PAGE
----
Can You Lose Your Native Language?

Linguists are re-examining the idea that people are shaped by a single, ‘native’ language.

For a long time, a central question in linguistics was how people learn language. But in the past few decades, a new field of study called “language attrition” has emerged. It concerns not learning but forgetting: What causes language to be lost?

People who move to new countries often find themselves forgetting words in their first language, using odd turns of phrase or speaking with a newly foreign accent. This impermanence has led linguists to reconsider much of what was once assumed about language learning. Rather than seeing the process of becoming multilingual as cumulative, with each language complementing the next, some linguists see languages as siblings vying for attention. Add a new one to the mix, and competition emerges. “There is no age at which a language, even a native tongue, is so firmly cemented into the brain that it can’t be dislodged or altered by a new one,” notes linguist Julie Sedivy.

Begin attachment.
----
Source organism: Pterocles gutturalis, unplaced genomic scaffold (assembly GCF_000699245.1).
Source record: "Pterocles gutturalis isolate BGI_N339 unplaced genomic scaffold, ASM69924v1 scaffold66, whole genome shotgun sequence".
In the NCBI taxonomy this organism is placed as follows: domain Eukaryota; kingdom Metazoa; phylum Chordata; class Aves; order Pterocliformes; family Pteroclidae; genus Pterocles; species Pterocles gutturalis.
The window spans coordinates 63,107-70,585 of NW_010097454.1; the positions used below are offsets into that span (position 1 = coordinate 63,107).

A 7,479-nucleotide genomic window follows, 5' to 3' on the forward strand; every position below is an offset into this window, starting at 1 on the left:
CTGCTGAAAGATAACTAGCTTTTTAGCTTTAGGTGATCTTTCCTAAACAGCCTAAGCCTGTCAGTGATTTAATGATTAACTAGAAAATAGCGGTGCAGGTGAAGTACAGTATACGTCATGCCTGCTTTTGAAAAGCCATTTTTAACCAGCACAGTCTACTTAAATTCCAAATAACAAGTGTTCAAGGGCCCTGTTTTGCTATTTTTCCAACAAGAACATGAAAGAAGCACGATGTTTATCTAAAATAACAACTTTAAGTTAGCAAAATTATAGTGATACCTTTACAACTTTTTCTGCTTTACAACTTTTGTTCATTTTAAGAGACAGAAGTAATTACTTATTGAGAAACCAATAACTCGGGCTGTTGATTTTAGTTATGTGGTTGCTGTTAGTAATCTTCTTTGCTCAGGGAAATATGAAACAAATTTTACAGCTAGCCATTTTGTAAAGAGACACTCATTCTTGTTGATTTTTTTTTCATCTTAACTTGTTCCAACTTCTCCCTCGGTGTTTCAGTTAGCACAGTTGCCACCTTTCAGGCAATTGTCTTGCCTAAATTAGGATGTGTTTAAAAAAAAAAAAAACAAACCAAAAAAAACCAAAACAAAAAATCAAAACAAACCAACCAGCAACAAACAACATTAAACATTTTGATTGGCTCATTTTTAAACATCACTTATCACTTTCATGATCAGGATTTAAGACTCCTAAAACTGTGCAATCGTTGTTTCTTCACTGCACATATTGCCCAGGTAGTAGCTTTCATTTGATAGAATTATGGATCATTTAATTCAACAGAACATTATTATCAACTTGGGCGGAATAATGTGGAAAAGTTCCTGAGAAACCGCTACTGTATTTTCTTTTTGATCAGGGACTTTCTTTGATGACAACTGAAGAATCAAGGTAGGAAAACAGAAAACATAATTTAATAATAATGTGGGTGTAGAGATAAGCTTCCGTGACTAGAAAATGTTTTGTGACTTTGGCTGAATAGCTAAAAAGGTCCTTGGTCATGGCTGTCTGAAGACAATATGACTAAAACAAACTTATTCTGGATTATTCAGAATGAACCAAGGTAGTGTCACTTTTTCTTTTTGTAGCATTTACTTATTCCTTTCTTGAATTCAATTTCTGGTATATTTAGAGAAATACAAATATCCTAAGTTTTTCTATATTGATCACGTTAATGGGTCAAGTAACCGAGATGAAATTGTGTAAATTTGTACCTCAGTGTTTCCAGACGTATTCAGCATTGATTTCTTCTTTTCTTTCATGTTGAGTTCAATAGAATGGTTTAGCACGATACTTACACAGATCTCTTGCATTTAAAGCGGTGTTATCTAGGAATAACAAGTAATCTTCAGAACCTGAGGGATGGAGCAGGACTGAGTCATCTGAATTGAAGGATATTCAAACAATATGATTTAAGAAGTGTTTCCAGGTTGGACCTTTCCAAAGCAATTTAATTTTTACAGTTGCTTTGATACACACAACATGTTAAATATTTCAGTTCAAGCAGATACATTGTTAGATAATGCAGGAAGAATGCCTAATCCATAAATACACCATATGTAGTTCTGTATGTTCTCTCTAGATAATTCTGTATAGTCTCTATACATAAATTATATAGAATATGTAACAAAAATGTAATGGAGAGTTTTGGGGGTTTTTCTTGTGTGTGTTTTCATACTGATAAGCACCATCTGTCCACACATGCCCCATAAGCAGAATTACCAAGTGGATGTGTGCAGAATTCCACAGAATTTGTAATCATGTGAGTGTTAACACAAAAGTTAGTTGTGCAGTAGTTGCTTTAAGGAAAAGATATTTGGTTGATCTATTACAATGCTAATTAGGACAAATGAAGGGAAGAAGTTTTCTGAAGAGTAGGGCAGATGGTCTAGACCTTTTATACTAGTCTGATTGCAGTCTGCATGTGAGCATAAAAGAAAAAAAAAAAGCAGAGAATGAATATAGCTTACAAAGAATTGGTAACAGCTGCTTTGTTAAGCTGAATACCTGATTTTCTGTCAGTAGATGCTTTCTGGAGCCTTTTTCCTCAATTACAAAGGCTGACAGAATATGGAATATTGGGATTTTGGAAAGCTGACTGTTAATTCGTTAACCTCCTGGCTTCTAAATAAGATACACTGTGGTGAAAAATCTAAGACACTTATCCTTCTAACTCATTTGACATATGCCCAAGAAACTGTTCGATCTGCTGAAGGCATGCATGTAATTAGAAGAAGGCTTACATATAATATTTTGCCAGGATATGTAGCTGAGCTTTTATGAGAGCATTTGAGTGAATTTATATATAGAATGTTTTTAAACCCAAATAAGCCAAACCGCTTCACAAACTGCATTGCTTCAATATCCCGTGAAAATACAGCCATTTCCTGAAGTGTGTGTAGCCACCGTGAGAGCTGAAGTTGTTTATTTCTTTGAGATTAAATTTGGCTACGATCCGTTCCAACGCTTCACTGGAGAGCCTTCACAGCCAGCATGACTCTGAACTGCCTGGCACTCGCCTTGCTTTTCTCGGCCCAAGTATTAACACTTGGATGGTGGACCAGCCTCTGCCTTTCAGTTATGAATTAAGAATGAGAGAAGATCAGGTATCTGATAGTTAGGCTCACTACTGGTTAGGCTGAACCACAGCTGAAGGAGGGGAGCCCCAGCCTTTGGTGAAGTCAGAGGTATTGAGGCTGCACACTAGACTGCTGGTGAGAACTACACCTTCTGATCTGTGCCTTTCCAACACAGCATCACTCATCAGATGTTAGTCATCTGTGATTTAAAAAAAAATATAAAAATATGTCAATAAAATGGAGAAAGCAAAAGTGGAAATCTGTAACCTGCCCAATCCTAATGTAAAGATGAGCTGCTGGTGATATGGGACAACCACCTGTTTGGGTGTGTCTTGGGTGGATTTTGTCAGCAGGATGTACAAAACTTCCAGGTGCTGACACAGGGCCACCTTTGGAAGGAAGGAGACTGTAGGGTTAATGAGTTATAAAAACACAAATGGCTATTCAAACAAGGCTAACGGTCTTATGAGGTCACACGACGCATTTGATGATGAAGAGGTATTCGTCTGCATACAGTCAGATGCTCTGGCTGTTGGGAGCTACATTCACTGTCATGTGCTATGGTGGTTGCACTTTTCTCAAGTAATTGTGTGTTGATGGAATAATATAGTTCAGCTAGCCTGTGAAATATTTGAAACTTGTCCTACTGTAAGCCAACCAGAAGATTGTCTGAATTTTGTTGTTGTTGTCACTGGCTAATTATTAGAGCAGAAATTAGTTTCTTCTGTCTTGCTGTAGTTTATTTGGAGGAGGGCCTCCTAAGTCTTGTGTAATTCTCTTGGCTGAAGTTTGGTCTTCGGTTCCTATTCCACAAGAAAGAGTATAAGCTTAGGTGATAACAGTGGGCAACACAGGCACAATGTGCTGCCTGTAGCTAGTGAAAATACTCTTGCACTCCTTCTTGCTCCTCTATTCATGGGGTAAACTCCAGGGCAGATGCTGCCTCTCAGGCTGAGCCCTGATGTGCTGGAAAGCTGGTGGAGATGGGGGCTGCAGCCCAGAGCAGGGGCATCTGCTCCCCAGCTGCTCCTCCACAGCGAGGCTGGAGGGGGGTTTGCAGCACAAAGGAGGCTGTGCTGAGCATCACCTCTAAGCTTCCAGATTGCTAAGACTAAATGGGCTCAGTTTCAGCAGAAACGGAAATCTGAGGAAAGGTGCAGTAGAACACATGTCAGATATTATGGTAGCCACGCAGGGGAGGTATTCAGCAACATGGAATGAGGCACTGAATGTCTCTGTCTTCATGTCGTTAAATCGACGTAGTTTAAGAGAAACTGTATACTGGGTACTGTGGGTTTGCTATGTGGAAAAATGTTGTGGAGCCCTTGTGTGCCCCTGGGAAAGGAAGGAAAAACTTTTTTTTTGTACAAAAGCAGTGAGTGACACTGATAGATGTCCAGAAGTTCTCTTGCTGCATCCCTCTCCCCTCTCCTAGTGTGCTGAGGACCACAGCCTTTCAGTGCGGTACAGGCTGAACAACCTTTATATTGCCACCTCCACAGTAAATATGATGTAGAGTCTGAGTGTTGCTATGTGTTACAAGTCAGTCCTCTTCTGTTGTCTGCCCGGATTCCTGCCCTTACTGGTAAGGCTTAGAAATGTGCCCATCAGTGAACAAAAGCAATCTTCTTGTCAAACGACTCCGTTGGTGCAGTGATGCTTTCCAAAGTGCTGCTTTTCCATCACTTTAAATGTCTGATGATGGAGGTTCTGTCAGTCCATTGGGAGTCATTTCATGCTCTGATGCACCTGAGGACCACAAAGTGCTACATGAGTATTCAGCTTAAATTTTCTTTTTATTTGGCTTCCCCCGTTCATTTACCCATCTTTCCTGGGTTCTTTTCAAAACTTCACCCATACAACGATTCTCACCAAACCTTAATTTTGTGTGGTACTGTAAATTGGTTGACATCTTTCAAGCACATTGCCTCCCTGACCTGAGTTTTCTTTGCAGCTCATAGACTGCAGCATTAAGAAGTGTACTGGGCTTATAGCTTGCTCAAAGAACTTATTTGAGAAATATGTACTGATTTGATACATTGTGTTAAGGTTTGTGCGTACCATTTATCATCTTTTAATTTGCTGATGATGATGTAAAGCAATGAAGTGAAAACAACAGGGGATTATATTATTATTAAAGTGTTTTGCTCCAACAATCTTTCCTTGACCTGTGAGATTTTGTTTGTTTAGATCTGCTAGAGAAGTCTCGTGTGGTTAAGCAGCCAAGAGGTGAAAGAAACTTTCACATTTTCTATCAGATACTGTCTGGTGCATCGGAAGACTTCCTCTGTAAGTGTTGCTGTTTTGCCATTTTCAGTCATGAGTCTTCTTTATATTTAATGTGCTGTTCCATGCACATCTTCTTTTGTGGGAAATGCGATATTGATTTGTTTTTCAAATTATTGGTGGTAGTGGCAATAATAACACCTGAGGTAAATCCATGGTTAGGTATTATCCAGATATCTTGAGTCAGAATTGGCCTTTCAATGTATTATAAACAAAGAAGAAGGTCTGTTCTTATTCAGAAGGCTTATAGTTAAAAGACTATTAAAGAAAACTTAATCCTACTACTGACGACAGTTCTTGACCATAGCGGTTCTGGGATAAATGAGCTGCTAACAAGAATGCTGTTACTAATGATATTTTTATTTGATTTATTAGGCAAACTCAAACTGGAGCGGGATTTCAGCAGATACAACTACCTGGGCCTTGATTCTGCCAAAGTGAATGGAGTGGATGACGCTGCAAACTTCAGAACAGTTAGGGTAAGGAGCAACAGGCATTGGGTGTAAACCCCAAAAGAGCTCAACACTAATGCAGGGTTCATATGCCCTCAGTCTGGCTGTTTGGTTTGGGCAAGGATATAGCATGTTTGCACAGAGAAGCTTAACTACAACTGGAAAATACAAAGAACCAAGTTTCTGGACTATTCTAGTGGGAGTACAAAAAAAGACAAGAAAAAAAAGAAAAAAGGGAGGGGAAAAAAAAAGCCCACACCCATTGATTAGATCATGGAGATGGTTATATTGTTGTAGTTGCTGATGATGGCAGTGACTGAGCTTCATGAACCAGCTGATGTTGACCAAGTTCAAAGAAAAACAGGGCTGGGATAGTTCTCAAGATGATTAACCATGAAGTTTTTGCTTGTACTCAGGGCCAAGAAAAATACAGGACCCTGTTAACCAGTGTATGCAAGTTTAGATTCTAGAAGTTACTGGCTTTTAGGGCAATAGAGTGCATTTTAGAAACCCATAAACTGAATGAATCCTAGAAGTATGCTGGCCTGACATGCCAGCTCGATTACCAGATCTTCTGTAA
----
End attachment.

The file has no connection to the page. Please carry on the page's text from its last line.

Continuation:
A change in language use, whether deliberate or unconscious, often affects our sense of self. Language is inextricably tied up with our emotions; it’s how we express ourselves — our pain, our love, our fear. And that means, as Monika S. Schmid, the language-attrition expert at the University of York, has pointed out, that the loss of a language can be tied up with emotion too. In her dissertation, Schmid looked at German-speaking Jews who emigrated to England and the United States shortly before World War II and their relationship with their first language. She sent questionnaires asking them how difficult it was for them to speak German now and how they used the language — “in writing in a diary, for example, or while dreaming.”

“I was physically unable to speak German,” a Jewish woman who emigrated before the Second World War told Schmid, who found that émigrés who had experienced more of the Nazi regime had a weaker relationship to their native German.

Full report on The New York Times site